SOKOLO: The first time the members of al-Qaeda emerged from the forest, they politely said hello. Then the men carrying automatic weapons asked the frightened villagers if they could please take water from the well.
Before leaving, they rolled down the windows of their pickup truck and called over the children to give them chocolate.
That was 18 months ago, and since then, the bearded men in outfits like those worn by Osama bin Laden have returned for water every week. Each time they go to lengths to exchange greetings, ask for permission and act neighbourly, according to locals, in the first intimate look at how al-Qaeda tries to win over a village.
Besides candy, the men hand out cash. If a child is born, they bring baby clothes. If someone is ill, they prescribe medicine. When a boy was hospitalised, they dropped off plates of food and picked up the tab.
With almost no resistance, al-Qaeda has implanted itself in Africa’s soft tissue, choosing as its host one of the poorest nations on earth. The terrorist group has created a refuge in this remote land through a strategy of winning hearts and minds, described in rare detail by seven locals in regular contact with the cell. The villagers agreed to speak for the first time to an Associated Press team in the “red zone,” deemed by most embassies to be too dangerous for foreigners to visit.
While al-Qaeda’s central command is in disarray and its leaders on the run following bin Laden’s death six months ago, security experts say, the group’s five-year-old branch in Africa is flourishing. From bases like the one in the forest just north of here, al-Qaeda in the Islamic Maghreb, or AQIM, is infiltrating local communities, recruiting fighters, running training camps and planning suicide attacks, according to diplomats and government officials.
Even as the mother franchise struggles financially, its African offshoot has raised an estimated $130 million in under a decade by kidnapping at least 50 Westerners in neighbouring countries and holding them in camps in Mali for ransom. It has tripled in size from 100 combatants in 2006 to at least 300 today, say security experts. And its growing footprint, once limited to Algeria, now stretches from one end of the Sahara desert to the other, from Mauritania in the west to Mali in the east.
The group’s stated aim is to become a player in global jihad, and suspected collaborators have been arrested throughout Europe, including in the Netherlands, Spain, Italy, England and France. In September, the general responsible for US military operations in Africa, Army Gen. Carter Ham, said AQIM now also poses a “significant threat” to the United States.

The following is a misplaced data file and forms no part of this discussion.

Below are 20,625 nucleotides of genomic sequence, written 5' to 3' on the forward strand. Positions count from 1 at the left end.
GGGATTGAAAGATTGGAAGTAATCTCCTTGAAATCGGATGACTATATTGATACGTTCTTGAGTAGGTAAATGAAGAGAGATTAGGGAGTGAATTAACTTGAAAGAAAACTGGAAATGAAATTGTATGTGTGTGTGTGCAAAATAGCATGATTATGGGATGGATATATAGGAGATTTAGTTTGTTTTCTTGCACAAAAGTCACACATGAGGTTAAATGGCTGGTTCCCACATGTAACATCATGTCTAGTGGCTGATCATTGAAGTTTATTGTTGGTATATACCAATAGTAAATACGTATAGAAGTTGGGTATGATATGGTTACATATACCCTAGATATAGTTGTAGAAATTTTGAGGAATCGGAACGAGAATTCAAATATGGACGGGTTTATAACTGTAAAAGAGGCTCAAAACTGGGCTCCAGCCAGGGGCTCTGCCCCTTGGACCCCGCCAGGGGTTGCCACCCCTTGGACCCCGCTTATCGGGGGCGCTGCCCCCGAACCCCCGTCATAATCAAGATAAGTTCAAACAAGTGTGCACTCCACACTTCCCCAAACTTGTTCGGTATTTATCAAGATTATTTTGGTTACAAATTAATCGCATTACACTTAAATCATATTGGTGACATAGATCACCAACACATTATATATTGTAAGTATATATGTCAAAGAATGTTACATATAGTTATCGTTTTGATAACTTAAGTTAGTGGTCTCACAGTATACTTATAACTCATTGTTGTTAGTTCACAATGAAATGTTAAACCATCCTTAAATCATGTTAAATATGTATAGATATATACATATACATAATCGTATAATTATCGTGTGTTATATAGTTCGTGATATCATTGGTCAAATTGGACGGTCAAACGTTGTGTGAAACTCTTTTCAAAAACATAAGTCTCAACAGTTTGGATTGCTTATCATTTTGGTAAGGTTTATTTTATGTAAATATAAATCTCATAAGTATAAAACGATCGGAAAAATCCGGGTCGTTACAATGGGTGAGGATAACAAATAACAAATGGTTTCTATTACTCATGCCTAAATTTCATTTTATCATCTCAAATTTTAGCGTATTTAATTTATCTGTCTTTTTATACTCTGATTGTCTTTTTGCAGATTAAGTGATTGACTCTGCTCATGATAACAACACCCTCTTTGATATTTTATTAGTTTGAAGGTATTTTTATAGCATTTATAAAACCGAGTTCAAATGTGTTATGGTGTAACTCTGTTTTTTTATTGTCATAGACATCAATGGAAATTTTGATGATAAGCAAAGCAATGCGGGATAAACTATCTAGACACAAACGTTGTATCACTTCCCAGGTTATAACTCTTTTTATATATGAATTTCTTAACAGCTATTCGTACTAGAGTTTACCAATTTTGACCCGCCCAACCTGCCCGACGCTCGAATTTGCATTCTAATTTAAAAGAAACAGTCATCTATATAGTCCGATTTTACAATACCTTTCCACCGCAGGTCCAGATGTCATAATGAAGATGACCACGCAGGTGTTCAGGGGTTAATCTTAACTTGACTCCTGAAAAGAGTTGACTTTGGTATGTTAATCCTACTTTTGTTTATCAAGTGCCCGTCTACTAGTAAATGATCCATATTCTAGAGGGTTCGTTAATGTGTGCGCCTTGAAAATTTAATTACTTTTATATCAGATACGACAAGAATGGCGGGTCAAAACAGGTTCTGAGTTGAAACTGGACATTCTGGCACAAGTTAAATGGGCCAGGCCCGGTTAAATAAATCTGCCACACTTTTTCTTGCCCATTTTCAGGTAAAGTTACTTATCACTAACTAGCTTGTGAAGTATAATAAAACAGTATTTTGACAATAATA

The answer to why the group has thrived can be found in this speck of a town, where homes are made of mud mixed with straw and families eke out a living either in the fields of rice to the south or in the immense forest of short, stout trees to its north.
It’s here, under a canopy stretching over an area three times larger than the city of New York, that Sokolo’s herders take their cattle. They avoid overgrasing by organising themselves into eight units linked to each of the eight wells, labelled N1 through N8, along the 50-mile-long perimeter of the Wagadou forest. They pay $5 per year per head of cattle, and $3 per head of sheep, for the right to water their animals.
When the al-Qaeda fighters showed up with four to five jerry cans and asked for water, they signalled that they did not intend to plunder resources.
“From the moment you lay eyes on them, you know that they’re not Malian,” said 45-year-old herder Amadou Maiga.
They started to come every four or five days in Land Cruisers, with Kalashnikovs slung over their shoulders. At first they stayed for no more than 15 to 20 minutes, said the villagers, including herders, a hunter and employees of the Malian Ministry of Husbandry who travel to the area to vaccinate animals and repair broken pumps. If on Monday they took water from one well, on Wednesday they would go to another, always varying their path.
Fousseyni Diakite, 51, a pump technician who travels twice a month to the forest to check the generators used to run the wells, first ran into the cell in May 2010, when he saw four men in Arab dress inside a Toyota Hilux truck, all with AK-47s at their feet.
He said the men come with medical supplies and try to find out if anyone is sick.
“There is one who is tall with a big chest _ he’s Arab, possibly Algerian. He’s known for having an ambulatory pharmacy. He goes from place to place giving treatment for free,” Diakite said.